Voucher to help bullied students to transfer

Voucher to help bullied students to transfer

This week, Florida became the first state to offer bullied students vouchers to transfer schools.

Supporters say students should have the right to an education free from harassment and bullies but opponents also see the program as an attack on public schools.

On Sunday, Governor Rick Scott signed a sweeping education bill which, among other things, creates a new voucher program for victims of bullying or harassment to transfer to a private school.

The new law will also give parents the option of moving to a different public school.

"You hate anybody to be bullied," he told WPTV this week.

The $41 million Hope Scholarship program offers up to $6,800 for parents to transfer their kids to a private school.

"I think every parent ought to have as much choice as possible to make sure their child can get into a school they feel comfortable that their child is going to succeed," said Gov. Scott.

Tony Valencia-Sosa worries about his son who goes to Conniston Middle School in West Palm Beach. His son, who he chose not to reveal the identity of, has been bullied for years since elementary school.

"The child, he punched my son on the bus," he said. "I feel very scared for my son. The school is not doing anything."

The boy's aunt, Jessica Dilmore, said lately, bullying from the same child has gotten worse.

"To pick him up crying, you know he's not gonna want to go back the next morning," she said. "It makes you feel like why am I even taking him to this school?"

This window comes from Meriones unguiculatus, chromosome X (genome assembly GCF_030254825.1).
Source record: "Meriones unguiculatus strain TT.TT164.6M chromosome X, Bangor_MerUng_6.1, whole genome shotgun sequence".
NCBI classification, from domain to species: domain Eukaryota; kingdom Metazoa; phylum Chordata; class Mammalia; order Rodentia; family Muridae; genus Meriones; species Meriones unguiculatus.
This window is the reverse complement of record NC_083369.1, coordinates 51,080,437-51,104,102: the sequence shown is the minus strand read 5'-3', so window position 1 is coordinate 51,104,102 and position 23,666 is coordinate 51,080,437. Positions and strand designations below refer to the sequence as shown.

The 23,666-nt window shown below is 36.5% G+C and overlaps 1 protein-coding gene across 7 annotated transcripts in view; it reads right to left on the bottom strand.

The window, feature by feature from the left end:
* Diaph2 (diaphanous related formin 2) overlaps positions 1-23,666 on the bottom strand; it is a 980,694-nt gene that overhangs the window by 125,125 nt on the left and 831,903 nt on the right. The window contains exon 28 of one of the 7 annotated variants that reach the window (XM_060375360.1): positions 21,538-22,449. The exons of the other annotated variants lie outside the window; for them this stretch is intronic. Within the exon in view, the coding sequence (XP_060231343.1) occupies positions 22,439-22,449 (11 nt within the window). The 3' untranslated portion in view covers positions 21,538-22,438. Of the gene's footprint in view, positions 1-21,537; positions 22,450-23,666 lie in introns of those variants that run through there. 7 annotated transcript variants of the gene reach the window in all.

The family said the boy's bully, who is a classmate, recently threatened him with scissors.

""When dad calls the school and they just push it under the counter -- where's the help to make it seem like it was okay to hold scissors to another child's back?" said Dilmore.

Dilmore says the voucher is a nice option for the family but they have some concerns.

"What happens when you live out in the middle of nowhere or you don't have transportation to get your son or daughter to that private school," she said. "Wouldn't it make more sense instead of transferring everyone to private schools, to fix the problem in the public schools to begin with?"

The voucher has even caught the eye of the Heartland Institute, a national policy think tank based near Chicago, Illinois. We spoke to Lennie Jarratt, director of the Center for Transforming Education within the Heartland Institute, who said the voucher money can be used to help with transportation costs if the child has to move within public schools.

"There's still a lot of room for growth," he said. "I'm glad somebody's finally doing it. Students shouldn't have to be trapped in a school that's unsafe."

Jarratt said his team is watching how this new law plays out in Florida.

"Definitely watching how Florida does it and be working to see if other states can do the same thing," he said.

According to some estimates as many as 50,000 students are bullied in Florida schools each year. 

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